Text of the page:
Sat here this morning, its 9 days 5 hours and 8 minues (and counting) to the start of London Marathon 2014. All of my hard work is done, most of my intelligent work is done - but there are still some crucial elements to finalise for race day, namely the precise detail of my race plan.
I am pleasantly chuffed at how well I am managing to remain much calmer and apprehension free in comparison with previous big races (especially Paris 2012).

As I reflect on this, I find there have been so many surprising things for me in the past 6 weeks of marathon preparation. All of those have their roots much further back in my long term preparation and planning, but I didnt expect them to materialise as they have.

The biggest surprise for me has been the easy speed that I have found when I switched into my final training block which focused on speed. The practical implications of this are twofold:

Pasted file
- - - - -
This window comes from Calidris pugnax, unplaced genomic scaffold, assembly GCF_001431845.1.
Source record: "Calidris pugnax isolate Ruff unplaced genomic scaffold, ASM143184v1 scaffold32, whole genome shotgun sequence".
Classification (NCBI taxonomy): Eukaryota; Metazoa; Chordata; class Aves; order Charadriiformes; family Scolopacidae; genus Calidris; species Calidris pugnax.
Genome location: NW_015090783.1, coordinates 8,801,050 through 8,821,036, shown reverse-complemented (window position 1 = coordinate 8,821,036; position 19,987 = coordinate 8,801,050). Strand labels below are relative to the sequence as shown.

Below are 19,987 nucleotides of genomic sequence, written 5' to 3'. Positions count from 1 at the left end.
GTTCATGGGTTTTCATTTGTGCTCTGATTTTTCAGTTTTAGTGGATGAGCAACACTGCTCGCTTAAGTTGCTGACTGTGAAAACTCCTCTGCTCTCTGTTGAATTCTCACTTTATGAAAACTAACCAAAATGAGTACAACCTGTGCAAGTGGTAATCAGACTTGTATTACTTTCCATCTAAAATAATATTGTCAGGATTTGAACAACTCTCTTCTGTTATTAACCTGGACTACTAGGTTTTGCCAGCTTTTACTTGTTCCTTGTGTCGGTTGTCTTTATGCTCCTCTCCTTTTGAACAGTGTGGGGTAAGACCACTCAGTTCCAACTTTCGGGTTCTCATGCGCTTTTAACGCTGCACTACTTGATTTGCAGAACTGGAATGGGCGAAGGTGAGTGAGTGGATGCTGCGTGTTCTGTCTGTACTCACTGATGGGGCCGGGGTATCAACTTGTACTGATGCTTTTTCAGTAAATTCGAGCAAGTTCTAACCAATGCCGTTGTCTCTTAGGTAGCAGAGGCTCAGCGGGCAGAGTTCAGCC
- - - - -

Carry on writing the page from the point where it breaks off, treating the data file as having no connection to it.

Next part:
- I can now cruise at 15s/mile faster than my previous marathon PB at no higher heart rate
- I have another set of gears to go through when taking it home from 20 miles

This has its origins in significant improvements to my running form and my conditioning. Its an efficiency play, with better form enabling me to run more quickly without any additional effort. That said, 18 months of injury free running, plus the patient and progressive approach I have taken, have also contributed significantly. Expert advice and input (especially Adela for getting me on track with my form and conditioning) have been invaluable.